Today we have the answer to the question – Without SSL decryption how many threats/attempted vulnerability exploits/other bad stuff will I miss that are coming from the internet at my internally hosted (externally published) web sites and services?
To run some simple tests (which will be detected as malicious attacks) I’m going to be running the Nessus scanner against a website behind a Palo Alto Networks Next Generation Firewall, while we won’t get the same results that might be seen from a ‘determined attacker’ we will get an idea of how things look from the standpoint of a ‘casual attacker’.

In short the answer is you’ll miss a lot – without decryption of traffic coming at your own web servers it’s pretty much impossible to detect attacks (with some minor exceptions) that are hiding inside HTTPS, either way let’s see how it’s done…

Kit list for this testing:

  • An ‘internal’ web service, in this case the web console for PRTG Network Monitor (running on Windows Server)
  • A Palo Alto Networks Next Generation Firewall – a PA-850 running PAN-OS 8.1 with a full suite of licences
  • The Nessus vulnerability scanner

Both the firewall and the web service have been configured to run TLS1.2 with the private key for the certificate on both (which allows the firewall to decrypt the traffic without breaking connections) and the latest firmware/security updates have been applied across the board.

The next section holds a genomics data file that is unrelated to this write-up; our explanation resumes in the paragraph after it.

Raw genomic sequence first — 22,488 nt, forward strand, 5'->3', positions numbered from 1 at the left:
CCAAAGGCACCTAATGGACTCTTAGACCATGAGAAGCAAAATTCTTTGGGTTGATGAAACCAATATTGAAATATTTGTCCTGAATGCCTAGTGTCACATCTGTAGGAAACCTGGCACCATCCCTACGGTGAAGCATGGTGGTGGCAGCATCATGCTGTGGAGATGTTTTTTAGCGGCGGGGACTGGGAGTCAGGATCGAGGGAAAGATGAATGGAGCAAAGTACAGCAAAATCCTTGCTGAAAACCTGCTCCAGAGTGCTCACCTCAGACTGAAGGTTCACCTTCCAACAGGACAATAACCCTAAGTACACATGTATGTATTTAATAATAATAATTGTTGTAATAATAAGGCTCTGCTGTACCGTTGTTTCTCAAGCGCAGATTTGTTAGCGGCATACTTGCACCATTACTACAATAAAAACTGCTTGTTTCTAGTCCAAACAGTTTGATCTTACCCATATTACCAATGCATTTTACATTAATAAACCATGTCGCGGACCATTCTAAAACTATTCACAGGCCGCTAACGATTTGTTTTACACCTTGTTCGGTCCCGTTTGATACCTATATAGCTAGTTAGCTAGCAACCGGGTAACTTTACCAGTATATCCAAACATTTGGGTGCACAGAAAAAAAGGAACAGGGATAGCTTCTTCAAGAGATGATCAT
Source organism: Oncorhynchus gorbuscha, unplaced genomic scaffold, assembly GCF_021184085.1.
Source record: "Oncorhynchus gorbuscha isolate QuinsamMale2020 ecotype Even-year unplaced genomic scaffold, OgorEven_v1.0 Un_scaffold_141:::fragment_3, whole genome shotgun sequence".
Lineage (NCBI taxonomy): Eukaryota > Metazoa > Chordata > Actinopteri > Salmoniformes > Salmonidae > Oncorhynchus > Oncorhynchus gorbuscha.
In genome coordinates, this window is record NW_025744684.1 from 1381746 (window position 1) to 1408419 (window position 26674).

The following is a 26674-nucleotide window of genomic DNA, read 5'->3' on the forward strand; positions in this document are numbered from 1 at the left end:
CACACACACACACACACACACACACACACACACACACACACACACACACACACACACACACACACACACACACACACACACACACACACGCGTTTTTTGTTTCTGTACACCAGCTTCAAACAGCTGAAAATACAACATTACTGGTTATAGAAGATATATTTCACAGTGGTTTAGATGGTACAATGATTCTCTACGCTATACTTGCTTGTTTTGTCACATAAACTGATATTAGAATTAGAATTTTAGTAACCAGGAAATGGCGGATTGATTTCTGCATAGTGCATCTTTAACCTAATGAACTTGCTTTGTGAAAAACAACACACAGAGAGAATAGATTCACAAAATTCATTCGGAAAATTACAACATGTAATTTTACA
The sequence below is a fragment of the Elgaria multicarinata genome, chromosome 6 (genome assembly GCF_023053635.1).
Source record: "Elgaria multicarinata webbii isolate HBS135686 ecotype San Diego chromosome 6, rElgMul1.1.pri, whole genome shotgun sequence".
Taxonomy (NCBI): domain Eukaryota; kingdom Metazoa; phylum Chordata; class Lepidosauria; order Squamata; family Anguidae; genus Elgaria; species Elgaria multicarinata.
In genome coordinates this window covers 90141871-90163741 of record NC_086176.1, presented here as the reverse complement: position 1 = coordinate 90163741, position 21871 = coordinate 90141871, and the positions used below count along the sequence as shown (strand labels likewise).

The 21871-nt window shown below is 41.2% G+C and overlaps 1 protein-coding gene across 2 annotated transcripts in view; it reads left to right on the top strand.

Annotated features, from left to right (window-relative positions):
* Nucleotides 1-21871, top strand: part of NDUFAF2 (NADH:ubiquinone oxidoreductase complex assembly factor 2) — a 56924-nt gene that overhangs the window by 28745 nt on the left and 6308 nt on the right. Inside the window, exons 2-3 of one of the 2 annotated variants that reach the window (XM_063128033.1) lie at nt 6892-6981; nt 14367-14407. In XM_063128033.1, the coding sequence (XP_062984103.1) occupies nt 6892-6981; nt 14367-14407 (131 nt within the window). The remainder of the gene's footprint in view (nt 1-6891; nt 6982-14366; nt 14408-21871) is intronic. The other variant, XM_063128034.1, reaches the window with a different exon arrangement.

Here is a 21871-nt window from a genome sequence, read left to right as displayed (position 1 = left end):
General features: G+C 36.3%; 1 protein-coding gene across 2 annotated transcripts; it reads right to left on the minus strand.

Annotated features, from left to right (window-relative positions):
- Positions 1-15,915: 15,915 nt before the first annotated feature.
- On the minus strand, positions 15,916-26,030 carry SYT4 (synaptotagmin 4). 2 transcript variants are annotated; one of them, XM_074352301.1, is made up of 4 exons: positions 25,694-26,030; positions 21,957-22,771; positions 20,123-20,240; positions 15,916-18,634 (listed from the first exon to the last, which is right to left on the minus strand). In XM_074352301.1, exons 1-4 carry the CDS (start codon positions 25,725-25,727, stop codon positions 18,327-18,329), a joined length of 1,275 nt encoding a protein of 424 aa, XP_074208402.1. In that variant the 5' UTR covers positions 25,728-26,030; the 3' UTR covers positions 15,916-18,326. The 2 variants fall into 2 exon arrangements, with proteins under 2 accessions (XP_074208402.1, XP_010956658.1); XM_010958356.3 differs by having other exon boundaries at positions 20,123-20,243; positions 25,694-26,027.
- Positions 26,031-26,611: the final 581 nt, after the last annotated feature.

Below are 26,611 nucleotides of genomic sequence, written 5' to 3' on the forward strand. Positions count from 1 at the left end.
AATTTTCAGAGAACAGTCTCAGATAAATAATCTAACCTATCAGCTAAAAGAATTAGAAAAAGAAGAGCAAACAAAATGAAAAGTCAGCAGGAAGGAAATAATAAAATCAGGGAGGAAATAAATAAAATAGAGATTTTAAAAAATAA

To have a closer look at the configuration on PRTG server and NGFW take a look at the screenshots below.

I ran the testing in two phases, first with decryption enabled and then without decryption enabled. Before each test I cleared the Threat, URL and Data logs on the firewall.

The Results

The results turned out as expected, when running without decryption only threats on port 80 (over plain text) were detected – although this might allow for blocking by source IP it’s far from the best solution.
With decryption turned on it immediately lit up all the traffic inside HTTPS with 236 threats being detected – of which 169 were detected as medium/high/critical and in turn would have been blocked by a firewall configured to the best practice templates.

Number of threats detected with decryption: 448 (236 over HTTPS)
Number of threats detected without decryption: 226 (0 over HTTPS)

With decryption turned on threats hiding inside HTTPS traffic were very easy to find.

If you are interested have a look at the Excel files below which shows the detected scans from the Nessus server.

Decryption Off

Decryption On

The ultimate question – should I enable inbound decryption?

Yes; but, it’s important to remember that security always needs to be a layered approach – here we’ve proven beyond doubt that by enabling inbound decryption more threats can be detected and blocked. Things get more complicated with very specific attacks that might try and exploit specific features of a website/web service (like SQL injection and whatnot) – here you have to look beyond the firewall and towards ‘web application firewalls’ which dials this kind of security up even further. For your more determined attackers you will have to look even further beyond these edge protections, here it’s worth a look at the MITRE ATT&CK Matrix and other similar frameworks.

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